In developing country context, Wang et al. (2017) tested the potential of SPOT-5 imagery to estimate crop residue cover on the Yellow River Plain in China. The authors showed that SPOT-5 imagery can be used to detect crop residue cover and also stated that Sentinel-2 imagery would be a suitable replacement due to its wide swath, high temporal resolution, and higher number of bands. Kosmowski et al. (2017) compared different methods of crop residue coverage measurement, including satellite imagery and household surveys. Survey data were collected from 197 households and 314 plots in Ethiopia. Landsat 8 TM imagery was used to construct the NDTI. The results showed that all survey-based methods underestimated crop residue cover. The estimates based on satellite imagery, which only need plot boundaries but no additional ground data to construct the NDTI, were more accurate in comparison with self-reported estimates. The accuracy of these estimates was also higher than that of imagery from drones. The authors emphasized that taking into consideration that Landsat has a relatively coarse spatial resolution compared with the small size of plots in the study area (2139 m2) and that the NDTI index was not calibrated, the remote sensing based estimates performed fairly well. Based on evidence from the USA, new and improved indices such as adjusting the NDTI or Shortwave Infrared Normalized Difference Residue Index (SINDRI) for variable moisture conditions are likely to improve prediction accuracies further (Quemada et al. 2018). Azzari et al. (2019) showed that, for detecting tillage practices in the USA from 2005 to 2016, Landsat data performed consistently better than Sentinel-1 radar data with best average accuracy of 79% for fields and 75% for states. Also, for the USA, Wallander et al. (2018) showed how the long temporal record of satellite data can be used to evaluate the long-term persistence of technology adoption. Wallander et al. (2018) examined whether the temporary monetary incentives to implement zero tillage resulted in persistent behavioral changes in the USA from 2007 to 2016. After modeling adoption based on field survey data, the authors estimated crop residue cover, which served as a proxy for zero tillage, before, during, and after the subsidy implementation. The study analyzed Landsat 5, 7, and 8 data to calculate the NDTI, which was merged with spatially and temporally explicit data on subsidies. The results showed a high level of technology persistence in farmers’ fields, even beyond the completion of the subsidy program. There is high potential for similar studies on farmer adoption of new agricultural practices, although these studies necessitate georeferencing of plots with and without interventions.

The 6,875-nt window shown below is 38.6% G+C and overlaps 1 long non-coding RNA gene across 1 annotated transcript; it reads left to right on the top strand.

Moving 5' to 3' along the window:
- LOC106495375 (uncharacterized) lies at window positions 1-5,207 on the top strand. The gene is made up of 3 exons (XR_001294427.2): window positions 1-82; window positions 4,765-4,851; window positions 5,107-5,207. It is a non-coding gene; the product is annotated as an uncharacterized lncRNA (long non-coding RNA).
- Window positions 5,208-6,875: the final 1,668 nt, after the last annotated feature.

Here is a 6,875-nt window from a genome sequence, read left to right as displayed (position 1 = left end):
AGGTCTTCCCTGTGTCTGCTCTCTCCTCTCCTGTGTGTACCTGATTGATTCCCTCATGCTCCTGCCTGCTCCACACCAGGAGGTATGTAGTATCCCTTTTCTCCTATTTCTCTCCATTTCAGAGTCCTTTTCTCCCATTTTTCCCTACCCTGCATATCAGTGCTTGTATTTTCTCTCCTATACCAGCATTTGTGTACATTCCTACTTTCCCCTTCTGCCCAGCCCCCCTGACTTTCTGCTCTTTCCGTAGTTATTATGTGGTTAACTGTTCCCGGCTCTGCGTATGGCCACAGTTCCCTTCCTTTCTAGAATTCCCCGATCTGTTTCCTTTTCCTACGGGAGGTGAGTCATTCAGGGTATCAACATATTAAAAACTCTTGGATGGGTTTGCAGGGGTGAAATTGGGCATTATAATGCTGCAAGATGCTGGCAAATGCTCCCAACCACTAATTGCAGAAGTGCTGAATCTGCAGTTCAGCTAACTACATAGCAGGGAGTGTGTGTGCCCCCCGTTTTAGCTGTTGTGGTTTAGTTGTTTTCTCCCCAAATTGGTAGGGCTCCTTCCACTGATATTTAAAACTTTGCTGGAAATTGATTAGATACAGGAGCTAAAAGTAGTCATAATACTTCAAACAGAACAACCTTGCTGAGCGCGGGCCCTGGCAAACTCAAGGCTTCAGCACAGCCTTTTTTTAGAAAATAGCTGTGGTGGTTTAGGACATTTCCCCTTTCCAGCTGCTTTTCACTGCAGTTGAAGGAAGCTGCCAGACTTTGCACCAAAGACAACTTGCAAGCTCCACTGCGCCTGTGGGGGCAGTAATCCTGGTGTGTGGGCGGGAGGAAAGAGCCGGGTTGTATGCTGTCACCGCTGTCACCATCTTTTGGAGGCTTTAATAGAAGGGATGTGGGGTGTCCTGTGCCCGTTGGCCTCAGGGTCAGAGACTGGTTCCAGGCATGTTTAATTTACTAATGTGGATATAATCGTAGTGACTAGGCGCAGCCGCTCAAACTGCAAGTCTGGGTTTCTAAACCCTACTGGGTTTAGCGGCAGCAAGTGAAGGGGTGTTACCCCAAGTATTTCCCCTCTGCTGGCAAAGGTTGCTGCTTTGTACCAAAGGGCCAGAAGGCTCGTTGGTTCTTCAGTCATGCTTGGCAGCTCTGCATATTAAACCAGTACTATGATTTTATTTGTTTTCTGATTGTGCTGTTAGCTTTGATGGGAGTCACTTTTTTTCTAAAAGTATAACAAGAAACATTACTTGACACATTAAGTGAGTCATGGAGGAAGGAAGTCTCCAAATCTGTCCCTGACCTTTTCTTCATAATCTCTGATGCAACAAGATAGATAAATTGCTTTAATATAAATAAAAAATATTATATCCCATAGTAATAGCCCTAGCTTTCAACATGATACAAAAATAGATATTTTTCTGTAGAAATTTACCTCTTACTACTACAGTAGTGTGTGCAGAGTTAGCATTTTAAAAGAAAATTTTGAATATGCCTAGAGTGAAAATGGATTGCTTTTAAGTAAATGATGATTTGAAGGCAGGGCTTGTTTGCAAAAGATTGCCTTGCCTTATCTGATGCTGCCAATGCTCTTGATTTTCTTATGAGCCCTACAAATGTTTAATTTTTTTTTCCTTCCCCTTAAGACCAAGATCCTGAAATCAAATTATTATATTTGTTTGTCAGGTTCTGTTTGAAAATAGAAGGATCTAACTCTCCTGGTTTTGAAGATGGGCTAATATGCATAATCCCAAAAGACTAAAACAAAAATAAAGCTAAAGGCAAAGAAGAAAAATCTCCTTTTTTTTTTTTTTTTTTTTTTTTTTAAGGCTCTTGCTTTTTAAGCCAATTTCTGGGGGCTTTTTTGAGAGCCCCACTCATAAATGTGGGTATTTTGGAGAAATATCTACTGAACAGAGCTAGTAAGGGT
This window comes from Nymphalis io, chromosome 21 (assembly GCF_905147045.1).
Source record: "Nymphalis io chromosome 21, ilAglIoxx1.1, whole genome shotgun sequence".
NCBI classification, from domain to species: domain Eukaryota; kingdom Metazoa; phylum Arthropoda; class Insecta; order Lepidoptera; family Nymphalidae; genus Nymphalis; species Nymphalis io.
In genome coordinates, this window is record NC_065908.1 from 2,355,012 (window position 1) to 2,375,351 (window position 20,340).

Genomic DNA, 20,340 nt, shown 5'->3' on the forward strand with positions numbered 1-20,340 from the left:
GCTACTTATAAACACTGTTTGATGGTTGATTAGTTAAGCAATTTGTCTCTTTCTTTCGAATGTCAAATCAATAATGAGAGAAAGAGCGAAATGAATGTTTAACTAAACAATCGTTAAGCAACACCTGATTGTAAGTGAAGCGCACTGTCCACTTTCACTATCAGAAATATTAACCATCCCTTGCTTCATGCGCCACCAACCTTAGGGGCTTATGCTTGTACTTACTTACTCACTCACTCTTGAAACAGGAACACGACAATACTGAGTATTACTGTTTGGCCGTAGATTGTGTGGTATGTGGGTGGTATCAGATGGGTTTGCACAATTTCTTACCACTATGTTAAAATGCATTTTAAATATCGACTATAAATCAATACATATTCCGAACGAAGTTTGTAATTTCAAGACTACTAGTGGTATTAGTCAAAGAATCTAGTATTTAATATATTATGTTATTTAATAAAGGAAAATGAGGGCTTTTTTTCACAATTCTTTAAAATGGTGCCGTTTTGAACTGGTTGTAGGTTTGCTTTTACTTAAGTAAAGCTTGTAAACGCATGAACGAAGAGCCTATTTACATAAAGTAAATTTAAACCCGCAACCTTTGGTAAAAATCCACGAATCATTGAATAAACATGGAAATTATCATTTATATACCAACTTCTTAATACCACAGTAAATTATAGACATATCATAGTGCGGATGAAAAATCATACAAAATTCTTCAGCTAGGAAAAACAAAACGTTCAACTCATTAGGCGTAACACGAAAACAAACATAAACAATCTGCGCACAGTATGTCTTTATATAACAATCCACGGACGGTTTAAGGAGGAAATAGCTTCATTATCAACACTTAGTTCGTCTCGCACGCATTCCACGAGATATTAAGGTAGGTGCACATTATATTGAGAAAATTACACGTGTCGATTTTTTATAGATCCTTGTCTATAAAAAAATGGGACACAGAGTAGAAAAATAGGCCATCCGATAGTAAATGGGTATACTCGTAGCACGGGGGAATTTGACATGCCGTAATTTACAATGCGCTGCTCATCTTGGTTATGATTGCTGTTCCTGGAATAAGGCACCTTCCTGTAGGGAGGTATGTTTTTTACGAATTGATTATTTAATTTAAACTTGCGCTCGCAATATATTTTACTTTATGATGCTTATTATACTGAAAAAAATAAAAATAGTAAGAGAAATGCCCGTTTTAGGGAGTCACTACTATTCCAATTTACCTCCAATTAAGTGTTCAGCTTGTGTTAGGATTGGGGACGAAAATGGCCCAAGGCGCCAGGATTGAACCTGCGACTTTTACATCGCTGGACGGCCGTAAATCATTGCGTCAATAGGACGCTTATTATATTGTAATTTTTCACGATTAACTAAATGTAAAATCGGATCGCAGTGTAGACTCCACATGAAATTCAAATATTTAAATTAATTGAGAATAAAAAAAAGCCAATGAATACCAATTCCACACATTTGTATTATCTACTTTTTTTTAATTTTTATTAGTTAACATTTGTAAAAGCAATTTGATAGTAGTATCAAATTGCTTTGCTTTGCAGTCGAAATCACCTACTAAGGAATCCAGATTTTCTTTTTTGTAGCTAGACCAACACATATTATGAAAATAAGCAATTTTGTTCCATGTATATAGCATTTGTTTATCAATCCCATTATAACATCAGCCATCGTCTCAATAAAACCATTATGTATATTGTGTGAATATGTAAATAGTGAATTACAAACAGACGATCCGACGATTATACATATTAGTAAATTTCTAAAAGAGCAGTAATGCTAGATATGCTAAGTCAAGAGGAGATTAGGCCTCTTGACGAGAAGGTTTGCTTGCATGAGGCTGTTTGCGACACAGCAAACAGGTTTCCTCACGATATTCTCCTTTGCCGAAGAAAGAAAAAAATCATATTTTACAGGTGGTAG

One of the major advantages of adopting zero tillage is that late sowing, which would result in significant crop loss (especially in case of wheat), can be avoided (Krishna and Veettil 2014). Taking this aspect into consideration, Lobell et al. (2013) measured the trend in sowing dates throughout Indo-Gangetic Plains and provided an indirect measure of zero tillage adoption between 2000 and 2010. The authors used MODIS and SPOT satellite data. Comparing the estimates with survey data confirmed the capability of satellites to identify sowing dates. Using satellite imagery with low spatial resolution, Chakraborty et al. (2018) mapped cropping seasons and early sowing of wheat in Northern India. The authors used the NDVI from AVHRR data, covering a long time period (from 1981 to 2016). This study forms a typical example of effectively using low resolution data to track long-run trends. The authors showed that, while, in most regions, length of the cropping season was increasing due to early sowing, the length of the cropping season reduced in some other regions.

3.3 Irrigation

Approximately 40% of the world’s food production originates from irrigated lands (Thenkabail et al. 2009). While water availability is a major determinant of crop productivity, wasteful application of irrigation often poses a threat to environmental sustainability by depleting and degrading the water resources and by increasing salinity and alkalinity in the soil. Estimating and understanding dynamics of the temporal and spatial expansion of irrigation is therefore an important piece of information to derive production possibilities, regulate water demand, and derive environmentally friendly policies and programs.